Talking HPLC Columns with Dr. David Fatunmbi

The new Color HPLC Columns continue to draw attention here at the Eastern Analytical Symposium.Micky Jones, Steven Miles, Dr. David Fatunmbi

Answering HPLC questionsBesides the practical aspect of knowing which packing material you have inside a column based on the color outside, our HPLC columns utilize proprietary bonding technologies from Separation Methods Technologies that result in bonded phase coverage approaching 100%.

Dr. David Fatunmbi of SMT is the person responsible for this exciting development and has spent some time answering questions from visitors to our booth and helping people out with their HPLC issues.

Day Two of EAS 09, Education is the key

One of the great things about the Eastern Analytical Symposium is the number of high school and college students who are broeas education 1ught here to learn more about analytical chemistry.

eas education 2Our General Manager, Steven Miles, is an excellent teacher and enjoys engaging students with examples of chromatography from the basics of Thin Layer Chromatography to the latest advances in HPLC.

Day One of EAS 2009

We are having a great time at the Eastern Analytical Symposium (EAS) in Somerset, New Jersey.EAS09

We’ve met with doctors, distributors, students, lab managers, professors, and many more who want to see what we can do in the field of chromatography.

EAS holds a special place for us, it was at last year’s show when Micky got the idea to add color to our HPLC columns, making them not only memorable, but much more practical – it’s so much easier to tell what’s on the inside of the column when the outside is color-coded.

EAS09If you are attending EAS, please stop by Booth #524, and whether you can make it or not, be sure to check out the live updates from our Twitter Feed @iChromatography.

EAS091 EAS092

Preparing for the Eastern Analytical Symposium

Every year at this time, we look forward to attending EAS – EASthe Eastern Analytical Symposium & Exposition in Somerset, New Jersey.

If you’re attending EAS this year, please stop by Booth #524 and say “Hi” (oh yea, and check out our color HPLC columns).

Click Here for more information about EAS.

Click Here to see more from our visit last year.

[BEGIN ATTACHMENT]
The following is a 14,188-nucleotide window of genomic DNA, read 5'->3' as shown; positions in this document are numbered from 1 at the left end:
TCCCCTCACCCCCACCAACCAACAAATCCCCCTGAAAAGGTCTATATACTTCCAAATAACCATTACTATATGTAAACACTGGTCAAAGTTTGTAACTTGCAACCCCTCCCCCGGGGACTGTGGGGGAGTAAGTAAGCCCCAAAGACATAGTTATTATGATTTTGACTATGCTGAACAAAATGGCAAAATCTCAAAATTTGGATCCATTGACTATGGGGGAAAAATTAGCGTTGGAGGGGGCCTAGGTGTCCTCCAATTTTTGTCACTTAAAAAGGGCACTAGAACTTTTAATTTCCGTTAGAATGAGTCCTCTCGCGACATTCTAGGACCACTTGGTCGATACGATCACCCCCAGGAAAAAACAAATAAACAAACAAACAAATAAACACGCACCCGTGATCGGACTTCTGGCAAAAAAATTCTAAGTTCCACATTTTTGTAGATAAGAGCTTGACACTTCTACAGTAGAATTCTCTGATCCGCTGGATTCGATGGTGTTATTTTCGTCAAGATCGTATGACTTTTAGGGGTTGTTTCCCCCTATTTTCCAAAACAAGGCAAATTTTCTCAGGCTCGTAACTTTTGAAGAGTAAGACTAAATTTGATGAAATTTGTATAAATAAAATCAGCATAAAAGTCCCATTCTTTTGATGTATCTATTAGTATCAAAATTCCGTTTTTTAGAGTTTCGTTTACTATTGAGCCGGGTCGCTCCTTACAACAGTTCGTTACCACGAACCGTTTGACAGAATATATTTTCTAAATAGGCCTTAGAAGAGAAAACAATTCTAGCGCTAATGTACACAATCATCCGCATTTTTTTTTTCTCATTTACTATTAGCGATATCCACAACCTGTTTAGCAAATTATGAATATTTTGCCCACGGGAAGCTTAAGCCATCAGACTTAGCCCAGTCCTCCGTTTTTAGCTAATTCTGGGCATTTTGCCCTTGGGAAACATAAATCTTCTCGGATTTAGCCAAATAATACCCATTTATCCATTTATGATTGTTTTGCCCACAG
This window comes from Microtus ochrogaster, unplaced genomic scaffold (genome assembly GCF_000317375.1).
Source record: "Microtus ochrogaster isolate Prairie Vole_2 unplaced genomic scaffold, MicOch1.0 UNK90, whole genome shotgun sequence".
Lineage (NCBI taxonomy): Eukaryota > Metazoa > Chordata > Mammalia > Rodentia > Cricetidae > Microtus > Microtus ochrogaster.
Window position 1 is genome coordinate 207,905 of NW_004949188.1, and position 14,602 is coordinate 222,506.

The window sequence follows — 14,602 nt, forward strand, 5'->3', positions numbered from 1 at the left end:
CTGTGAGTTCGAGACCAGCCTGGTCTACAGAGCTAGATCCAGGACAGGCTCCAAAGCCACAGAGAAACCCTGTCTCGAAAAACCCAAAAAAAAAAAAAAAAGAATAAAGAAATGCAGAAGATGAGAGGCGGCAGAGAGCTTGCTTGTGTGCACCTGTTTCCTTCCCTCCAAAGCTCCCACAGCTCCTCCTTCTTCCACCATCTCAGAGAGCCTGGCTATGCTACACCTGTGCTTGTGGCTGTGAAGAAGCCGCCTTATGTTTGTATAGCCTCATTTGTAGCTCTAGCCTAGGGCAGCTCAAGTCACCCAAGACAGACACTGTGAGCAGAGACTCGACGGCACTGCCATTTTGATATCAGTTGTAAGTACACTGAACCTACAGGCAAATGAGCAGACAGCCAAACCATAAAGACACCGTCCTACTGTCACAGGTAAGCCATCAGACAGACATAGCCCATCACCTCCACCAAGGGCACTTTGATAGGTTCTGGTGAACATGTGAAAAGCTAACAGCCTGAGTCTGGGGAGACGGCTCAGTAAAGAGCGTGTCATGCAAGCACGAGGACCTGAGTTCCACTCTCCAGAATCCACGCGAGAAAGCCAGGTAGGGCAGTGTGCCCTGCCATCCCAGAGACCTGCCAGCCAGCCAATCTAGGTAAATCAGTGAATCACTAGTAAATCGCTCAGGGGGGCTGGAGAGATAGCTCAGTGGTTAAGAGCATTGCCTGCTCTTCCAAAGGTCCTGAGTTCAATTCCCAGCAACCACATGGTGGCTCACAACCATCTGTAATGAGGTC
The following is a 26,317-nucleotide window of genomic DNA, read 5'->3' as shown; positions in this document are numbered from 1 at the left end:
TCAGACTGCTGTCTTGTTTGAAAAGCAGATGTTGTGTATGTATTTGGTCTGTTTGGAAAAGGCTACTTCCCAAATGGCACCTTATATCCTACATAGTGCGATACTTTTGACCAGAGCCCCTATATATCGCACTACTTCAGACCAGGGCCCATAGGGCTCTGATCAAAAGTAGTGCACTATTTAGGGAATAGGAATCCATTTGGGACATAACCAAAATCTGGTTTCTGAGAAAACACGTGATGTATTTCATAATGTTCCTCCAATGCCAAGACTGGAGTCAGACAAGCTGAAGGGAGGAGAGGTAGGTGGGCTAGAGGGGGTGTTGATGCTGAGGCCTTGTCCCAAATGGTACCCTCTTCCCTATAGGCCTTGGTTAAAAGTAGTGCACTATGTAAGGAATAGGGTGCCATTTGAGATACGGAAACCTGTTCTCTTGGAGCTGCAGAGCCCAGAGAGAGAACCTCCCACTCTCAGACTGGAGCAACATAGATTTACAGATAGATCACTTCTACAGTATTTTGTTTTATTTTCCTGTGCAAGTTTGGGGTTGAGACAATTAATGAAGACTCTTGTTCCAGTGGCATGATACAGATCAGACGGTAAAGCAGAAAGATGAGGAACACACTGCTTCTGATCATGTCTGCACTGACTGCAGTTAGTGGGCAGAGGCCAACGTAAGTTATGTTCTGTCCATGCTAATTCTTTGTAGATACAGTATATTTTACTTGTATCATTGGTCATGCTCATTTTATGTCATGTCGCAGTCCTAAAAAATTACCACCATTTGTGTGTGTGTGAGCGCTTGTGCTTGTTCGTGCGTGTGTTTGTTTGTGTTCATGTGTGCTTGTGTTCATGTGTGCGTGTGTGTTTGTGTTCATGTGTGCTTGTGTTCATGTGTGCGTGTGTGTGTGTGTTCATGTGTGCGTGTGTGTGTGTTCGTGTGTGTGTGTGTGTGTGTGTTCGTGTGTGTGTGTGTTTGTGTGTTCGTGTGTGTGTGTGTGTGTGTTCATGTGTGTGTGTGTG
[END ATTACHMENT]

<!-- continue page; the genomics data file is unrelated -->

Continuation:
LCGC’s “The Column” Cover Story: Unlocking the doors with TLC

The new issue of LCGC’s “The Column” features a great The columncover story on Thin Layer Chromatography. The article, written by Analtech Technical Director Ned Dugan, explores the many ways TLC is being used.

The article focuses on some key examples:

  • Fighting the Scourge of Counterfeit Medications
  • Protecting Infants from Patulin Contamination
  • Identifying a new nucleotide in human DNA
  • Identifying the H1N1 Virus
  • Use in Forensic Science

Click Here to see the entire issue.

Chromatography plays part in Nobel Prize Winners’ work

Congratulations to Elizabeth Blackburn, Carol Greider, and Carol GreiderJack Szostak the 2009 Nobel Prize Winners for medicine.

The three scientists are being honored for discovering a key mechanism in the genetic operations of cells, which has led to new lines of research into cancer.

We would be remiss at this point if we didn’t point out the role chromatography played in their Elizabeth Blackburnresearch. The following are excerpts from the book, “Elizabeth Blackburn and the story of Telomeres – Deciphering the ends of DNA” by Catherine Brady:

“Oligonuclieotides that ran at a similar rate were further separated using chromatography (two-dimensional, or 2D, separation).”
Jack Szostak
“Knowing they would have to clean up the extract in order to begin purifying the enzyme, Greider now conducted column chromatography, which provided extensive purification of the enzyme.”

We would also like to point out that Carol Greider seems to have an excellent sense of humor, as noted in this interview with the Associated Press this morning:

Greider, 48, said she was telephoned by just before 5 a.m. her time with the news that she had won.

“It’s really very thrilling, it’s something you can’t expect,” she told The Associated Press by telephone.

People might make predictions of who might win, but one never expects it, she said, adding that “It’s like the Monty Python sketch, ‘Nobody expects the Spanish Inquisition!'”

So there you have it, chromatography and an appreciation for Monty Python can be keys to getting a Nobel Prize.